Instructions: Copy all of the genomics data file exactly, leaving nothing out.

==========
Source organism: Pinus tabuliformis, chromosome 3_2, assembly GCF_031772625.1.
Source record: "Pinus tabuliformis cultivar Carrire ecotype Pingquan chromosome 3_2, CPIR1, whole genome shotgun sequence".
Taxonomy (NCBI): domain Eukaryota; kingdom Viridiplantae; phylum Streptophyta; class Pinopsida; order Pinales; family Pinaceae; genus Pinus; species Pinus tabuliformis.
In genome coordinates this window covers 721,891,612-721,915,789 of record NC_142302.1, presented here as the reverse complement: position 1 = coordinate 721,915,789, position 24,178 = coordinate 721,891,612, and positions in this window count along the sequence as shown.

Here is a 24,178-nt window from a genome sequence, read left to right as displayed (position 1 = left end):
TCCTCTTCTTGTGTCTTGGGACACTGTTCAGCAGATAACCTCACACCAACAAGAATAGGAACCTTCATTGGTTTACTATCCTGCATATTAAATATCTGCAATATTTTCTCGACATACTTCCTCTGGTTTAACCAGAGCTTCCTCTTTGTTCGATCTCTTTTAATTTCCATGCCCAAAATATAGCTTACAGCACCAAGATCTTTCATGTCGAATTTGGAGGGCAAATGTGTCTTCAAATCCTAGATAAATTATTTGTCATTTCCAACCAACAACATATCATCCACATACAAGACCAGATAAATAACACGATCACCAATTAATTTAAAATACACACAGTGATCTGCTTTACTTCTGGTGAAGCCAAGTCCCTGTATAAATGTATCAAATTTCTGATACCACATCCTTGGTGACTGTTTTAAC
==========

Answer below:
Source organism: Pinus tabuliformis, chromosome 3_2, assembly GCF_031772625.1.
Source record: "Pinus tabuliformis cultivar Carrire ecotype Pingquan chromosome 3_2, CPIR1, whole genome shotgun sequence".
Taxonomy (NCBI): domain Eukaryota; kingdom Viridiplantae; phylum Streptophyta; class Pinopsida; order Pinales; family Pinaceae; genus Pinus; species Pinus tabuliformis.
In genome coordinates this window covers 721,891,612-721,915,789 of record NC_142302.1, presented here as the reverse complement: position 1 = coordinate 721,915,789, position 24,178 = coordinate 721,891,612, and positions in this window count along the sequence as shown.

Here is a 24,178-nt window from a genome sequence, read left to right as displayed (position 1 = left end):
TCCTCTTCTTGTGTCTTGGGACACTGTTCAGCAGATAACCTCACACCAACAAGAATAGGAACCTTCATTGGTTTACTATCCTGCATATTAAATATCTGCAATATTTTCTCGACATACTTCCTCTGGTTTAACCAGAGCTTCCTCTTTGTTCGATCTCTTTTAATTTCCATGCCCAAAATATAGCTTACAGCACCAAGATCTTTCATGTCGAATTTGGAGGGCAAATGTGTCTTCAAATCCTAGATAAATTATTTGTCATTTCCAACCAACAACATATCATCCACATACAAGACCAGATAAATAACACGATCACCAATTAATTTAAAATACACACAGTGATCTGCTTTACTTCTGGTGAAGCCAAGTCCCTGTATAAATGTATCAAATTTCTGATACCACATCCTTGGTGACTGTTTTAAC